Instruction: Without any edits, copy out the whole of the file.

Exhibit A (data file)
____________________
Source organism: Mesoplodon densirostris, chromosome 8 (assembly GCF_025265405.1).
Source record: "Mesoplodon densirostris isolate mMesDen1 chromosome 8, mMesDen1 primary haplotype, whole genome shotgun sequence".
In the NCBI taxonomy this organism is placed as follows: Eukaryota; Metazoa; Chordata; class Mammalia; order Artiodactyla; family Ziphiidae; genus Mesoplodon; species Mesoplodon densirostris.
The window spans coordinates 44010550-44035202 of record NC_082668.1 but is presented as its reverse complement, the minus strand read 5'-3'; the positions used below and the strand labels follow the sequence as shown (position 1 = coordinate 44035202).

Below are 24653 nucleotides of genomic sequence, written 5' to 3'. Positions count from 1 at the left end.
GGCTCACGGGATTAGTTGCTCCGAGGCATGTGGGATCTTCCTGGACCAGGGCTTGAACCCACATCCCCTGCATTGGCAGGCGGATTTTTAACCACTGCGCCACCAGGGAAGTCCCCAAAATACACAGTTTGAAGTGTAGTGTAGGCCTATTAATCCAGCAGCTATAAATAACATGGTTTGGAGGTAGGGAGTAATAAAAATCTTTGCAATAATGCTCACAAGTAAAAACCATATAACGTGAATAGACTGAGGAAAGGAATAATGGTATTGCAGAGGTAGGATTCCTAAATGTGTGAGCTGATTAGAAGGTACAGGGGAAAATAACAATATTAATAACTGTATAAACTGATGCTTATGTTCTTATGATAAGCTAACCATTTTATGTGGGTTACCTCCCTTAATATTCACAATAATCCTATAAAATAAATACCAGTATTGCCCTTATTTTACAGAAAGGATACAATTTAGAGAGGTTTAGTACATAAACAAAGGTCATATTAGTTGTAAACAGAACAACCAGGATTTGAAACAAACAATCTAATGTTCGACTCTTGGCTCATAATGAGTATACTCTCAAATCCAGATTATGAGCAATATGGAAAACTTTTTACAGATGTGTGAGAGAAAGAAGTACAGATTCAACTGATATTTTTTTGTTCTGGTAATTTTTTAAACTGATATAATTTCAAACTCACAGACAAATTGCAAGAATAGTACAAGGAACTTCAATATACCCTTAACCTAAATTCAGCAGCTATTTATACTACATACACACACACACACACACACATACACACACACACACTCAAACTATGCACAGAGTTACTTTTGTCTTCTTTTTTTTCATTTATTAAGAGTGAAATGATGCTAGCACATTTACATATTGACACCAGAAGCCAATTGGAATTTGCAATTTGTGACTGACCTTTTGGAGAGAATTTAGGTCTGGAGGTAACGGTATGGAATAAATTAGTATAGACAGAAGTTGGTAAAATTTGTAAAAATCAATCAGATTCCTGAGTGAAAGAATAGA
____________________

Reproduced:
Source organism: Mesoplodon densirostris, chromosome 8 (assembly GCF_025265405.1).
Source record: "Mesoplodon densirostris isolate mMesDen1 chromosome 8, mMesDen1 primary haplotype, whole genome shotgun sequence".
In the NCBI taxonomy this organism is placed as follows: Eukaryota; Metazoa; Chordata; class Mammalia; order Artiodactyla; family Ziphiidae; genus Mesoplodon; species Mesoplodon densirostris.
The window spans coordinates 44010550-44035202 of record NC_082668.1 but is presented as its reverse complement, the minus strand read 5'-3'; the positions used below and the strand labels follow the sequence as shown (position 1 = coordinate 44035202).

Below are 24653 nucleotides of genomic sequence, written 5' to 3'. Positions count from 1 at the left end.
GGCTCACGGGATTAGTTGCTCCGAGGCATGTGGGATCTTCCTGGACCAGGGCTTGAACCCACATCCCCTGCATTGGCAGGCGGATTTTTAACCACTGCGCCACCAGGGAAGTCCCCAAAATACACAGTTTGAAGTGTAGTGTAGGCCTATTAATCCAGCAGCTATAAATAACATGGTTTGGAGGTAGGGAGTAATAAAAATCTTTGCAATAATGCTCACAAGTAAAAACCATATAACGTGAATAGACTGAGGAAAGGAATAATGGTATTGCAGAGGTAGGATTCCTAAATGTGTGAGCTGATTAGAAGGTACAGGGGAAAATAACAATATTAATAACTGTATAAACTGATGCTTATGTTCTTATGATAAGCTAACCATTTTATGTGGGTTACCTCCCTTAATATTCACAATAATCCTATAAAATAAATACCAGTATTGCCCTTATTTTACAGAAAGGATACAATTTAGAGAGGTTTAGTACATAAACAAAGGTCATATTAGTTGTAAACAGAACAACCAGGATTTGAAACAAACAATCTAATGTTCGACTCTTGGCTCATAATGAGTATACTCTCAAATCCAGATTATGAGCAATATGGAAAACTTTTTACAGATGTGTGAGAGAAAGAAGTACAGATTCAACTGATATTTTTTTGTTCTGGTAATTTTTTAAACTGATATAATTTCAAACTCACAGACAAATTGCAAGAATAGTACAAGGAACTTCAATATACCCTTAACCTAAATTCAGCAGCTATTTATACTACATACACACACACACACACACACATACACACACACACACTCAAACTATGCACAGAGTTACTTTTGTCTTCTTTTTTTTCATTTATTAAGAGTGAAATGATGCTAGCACATTTACATATTGACACCAGAAGCCAATTGGAATTTGCAATTTGTGACTGACCTTTTGGAGAGAATTTAGGTCTGGAGGTAACGGTATGGAATAAATTAGTATAGACAGAAGTTGGTAAAATTTGTAAAAATCAATCAGATTCCTGAGTGAAAGAATAGA